By Amy Palumbo-LeClaire
Ever wonder what it would be like to go to work dressed up and ready to serve in the military?
A stroll through Old Sturbridge Village during a sunny Labor Day Saturday had me curious. What’s it like to wear an 1830’s Militia Man uniform and reenact a scene from our great nation’s history? Are these stiff-armed, musket men reliving a stale childhood dream to carry a gun or are they volunteering their time for other reasons? What’s it like to embody the formal attire of our grandfather? And his father? Can Carlos join? I had to know. So I put to use my more polished of diplomatic skills.
I ambushed a few good men on the job.
“The part of the job I like the most is the connections derived from my own family,” said Brian McCoy, a history enthusiast who volunteers his time at OSV a few times per year to play the role of Militia Sergeant and enjoys being dressed in a uniform coat that’s “a little bit nicer than everyone else” and which he purchased via his own personal interest in the time period. “Different parts of my family have been in this country for a long time. My great, great grandfather would have been in the militia in the 1830s. My ancestors would have been in the revolution. There is a familiar connection when I work. It’s part of my family’s history. I enjoy that connection.”
When it comes to understanding the fine nature of American “commonly enrolled militia” during the time period for which he stands for, Brian, a stay-at-home Dad whose wife, Samantha, teaches eighth grade History at Sacred Heart School, Greenwich, CT, turned out to be the real McCoy.
“The term ‘militia’ is used very broadly now,” he said, comfortable in the skin of his uniform. “Back in that time, it had a specific connotation. People were closer to the militia. They understood its nature and function. Nowadays, a group of people gets together to train in the woods, wear camouflage and they call themselves militia. It’s not the same ‘militia’ in the sense that we show. There is a chain of command that passed from the individual, to the governor, to the state. The militia of this time period was organized, it had a chain of command, and rules which people were responsible for. If you violated rules, there was a consequence.”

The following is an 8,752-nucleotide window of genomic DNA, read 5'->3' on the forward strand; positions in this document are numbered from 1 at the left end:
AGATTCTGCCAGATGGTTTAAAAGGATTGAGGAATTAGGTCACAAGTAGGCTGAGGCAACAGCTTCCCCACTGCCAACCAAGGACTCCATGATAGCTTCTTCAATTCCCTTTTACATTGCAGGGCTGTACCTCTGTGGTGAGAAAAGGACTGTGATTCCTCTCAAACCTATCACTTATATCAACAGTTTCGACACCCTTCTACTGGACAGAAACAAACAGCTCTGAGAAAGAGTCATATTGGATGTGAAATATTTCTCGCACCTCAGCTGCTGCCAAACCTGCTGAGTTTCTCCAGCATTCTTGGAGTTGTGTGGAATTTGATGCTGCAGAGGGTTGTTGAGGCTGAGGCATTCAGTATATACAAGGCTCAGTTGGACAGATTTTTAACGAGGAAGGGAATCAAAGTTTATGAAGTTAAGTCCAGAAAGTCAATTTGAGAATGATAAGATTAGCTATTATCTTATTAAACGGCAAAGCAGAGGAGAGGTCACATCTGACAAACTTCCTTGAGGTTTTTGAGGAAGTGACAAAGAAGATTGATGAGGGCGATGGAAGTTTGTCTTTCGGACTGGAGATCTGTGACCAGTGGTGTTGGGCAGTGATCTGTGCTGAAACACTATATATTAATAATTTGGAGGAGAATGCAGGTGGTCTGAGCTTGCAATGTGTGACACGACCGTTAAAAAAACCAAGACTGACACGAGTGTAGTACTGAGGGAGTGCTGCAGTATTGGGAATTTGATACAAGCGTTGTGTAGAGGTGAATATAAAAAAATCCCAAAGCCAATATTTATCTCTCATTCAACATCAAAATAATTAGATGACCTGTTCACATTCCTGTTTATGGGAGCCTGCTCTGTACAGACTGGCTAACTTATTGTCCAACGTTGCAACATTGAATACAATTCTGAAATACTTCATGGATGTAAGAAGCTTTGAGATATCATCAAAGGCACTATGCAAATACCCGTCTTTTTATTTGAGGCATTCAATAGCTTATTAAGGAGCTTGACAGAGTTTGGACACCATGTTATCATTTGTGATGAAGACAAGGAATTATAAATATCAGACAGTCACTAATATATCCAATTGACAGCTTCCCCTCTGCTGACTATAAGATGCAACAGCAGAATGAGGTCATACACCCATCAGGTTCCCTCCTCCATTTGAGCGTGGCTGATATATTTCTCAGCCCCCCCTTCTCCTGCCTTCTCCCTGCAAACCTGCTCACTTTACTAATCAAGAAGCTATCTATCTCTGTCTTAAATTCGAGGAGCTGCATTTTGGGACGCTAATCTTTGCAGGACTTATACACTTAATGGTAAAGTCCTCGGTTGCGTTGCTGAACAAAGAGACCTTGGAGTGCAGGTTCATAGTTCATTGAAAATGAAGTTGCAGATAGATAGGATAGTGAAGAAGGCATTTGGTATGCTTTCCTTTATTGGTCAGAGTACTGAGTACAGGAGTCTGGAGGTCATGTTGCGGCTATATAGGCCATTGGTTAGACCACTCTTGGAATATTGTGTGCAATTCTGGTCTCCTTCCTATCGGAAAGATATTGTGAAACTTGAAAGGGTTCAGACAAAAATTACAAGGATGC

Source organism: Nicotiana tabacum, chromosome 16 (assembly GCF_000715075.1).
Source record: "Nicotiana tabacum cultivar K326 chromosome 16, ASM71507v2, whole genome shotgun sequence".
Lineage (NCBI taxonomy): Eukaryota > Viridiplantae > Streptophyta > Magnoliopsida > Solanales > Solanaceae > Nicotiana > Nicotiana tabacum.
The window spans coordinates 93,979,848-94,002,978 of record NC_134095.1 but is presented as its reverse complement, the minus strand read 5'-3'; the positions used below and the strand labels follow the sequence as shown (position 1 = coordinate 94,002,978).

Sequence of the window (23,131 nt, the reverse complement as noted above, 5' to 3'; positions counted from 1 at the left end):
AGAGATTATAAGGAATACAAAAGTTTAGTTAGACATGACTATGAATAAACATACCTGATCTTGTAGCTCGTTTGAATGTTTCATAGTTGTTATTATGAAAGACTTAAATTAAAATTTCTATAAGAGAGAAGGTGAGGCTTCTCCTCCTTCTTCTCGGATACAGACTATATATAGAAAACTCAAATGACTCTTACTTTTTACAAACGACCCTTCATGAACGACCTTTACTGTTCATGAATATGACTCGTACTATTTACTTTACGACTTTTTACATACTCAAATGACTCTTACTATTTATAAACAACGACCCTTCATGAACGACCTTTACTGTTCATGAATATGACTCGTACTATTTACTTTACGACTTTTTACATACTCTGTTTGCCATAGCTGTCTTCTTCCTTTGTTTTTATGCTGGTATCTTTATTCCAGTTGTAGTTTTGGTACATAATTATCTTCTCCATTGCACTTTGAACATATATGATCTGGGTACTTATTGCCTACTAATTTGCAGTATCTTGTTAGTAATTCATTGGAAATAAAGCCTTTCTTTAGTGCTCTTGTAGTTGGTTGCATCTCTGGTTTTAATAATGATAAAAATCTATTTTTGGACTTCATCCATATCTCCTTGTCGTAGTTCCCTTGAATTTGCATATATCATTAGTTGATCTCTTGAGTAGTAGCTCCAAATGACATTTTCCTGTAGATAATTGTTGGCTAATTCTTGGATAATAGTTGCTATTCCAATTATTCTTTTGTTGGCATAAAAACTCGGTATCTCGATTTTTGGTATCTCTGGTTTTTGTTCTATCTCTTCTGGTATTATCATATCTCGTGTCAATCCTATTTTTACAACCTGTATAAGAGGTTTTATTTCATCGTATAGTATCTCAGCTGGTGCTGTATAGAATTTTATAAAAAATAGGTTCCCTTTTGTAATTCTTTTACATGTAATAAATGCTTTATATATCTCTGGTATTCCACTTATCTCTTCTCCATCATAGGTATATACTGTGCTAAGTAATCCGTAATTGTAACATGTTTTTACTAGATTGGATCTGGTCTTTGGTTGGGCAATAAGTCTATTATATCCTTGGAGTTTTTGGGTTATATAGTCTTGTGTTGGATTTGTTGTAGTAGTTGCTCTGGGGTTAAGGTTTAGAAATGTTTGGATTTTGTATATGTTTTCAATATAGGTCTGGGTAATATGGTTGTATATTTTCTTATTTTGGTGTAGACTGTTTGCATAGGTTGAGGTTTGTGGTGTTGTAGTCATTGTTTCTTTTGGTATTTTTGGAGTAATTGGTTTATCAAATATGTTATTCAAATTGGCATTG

Brian McCoy has also worked as a museum restoration employee in Westchester County, New York, a living history museum, which also offers the opportunity to reenact, yet on a smaller scale than at Old Sturbridge Village. His six-year-old son, Ethan, is also interested in history but, presently, would rather play with dinosaurs.
* * *
Captain of the Militia, Rich Heckert, has been working at OSV for six years. Aside from leading the men reenacting the 1830’s “enrolled company” militia, Heckert, a supervisor, runs the Tin Shop, where he gives musket demonstrations and trains other employees. “I have been studying history since I was about eight and now I’m almost thirty,” he said. “I work here full time and do historical reenactments outside of the village for two time periods, the Revolutionary War, and the Civil War Reenactment.” Heckert reportedly enjoys learning about and teaching the different lifestyles practiced back then and, moreover, how the basic (simple) way of doing things has shaped the way we do things now. “If it’s perfect the way it is, why change?”
Should you have questions about reenactment job opportunities at Old Sturbridge Village, contact Rhys Simmons, Director of Interpretation at 508-347-0313 for details. Email him at [email protected]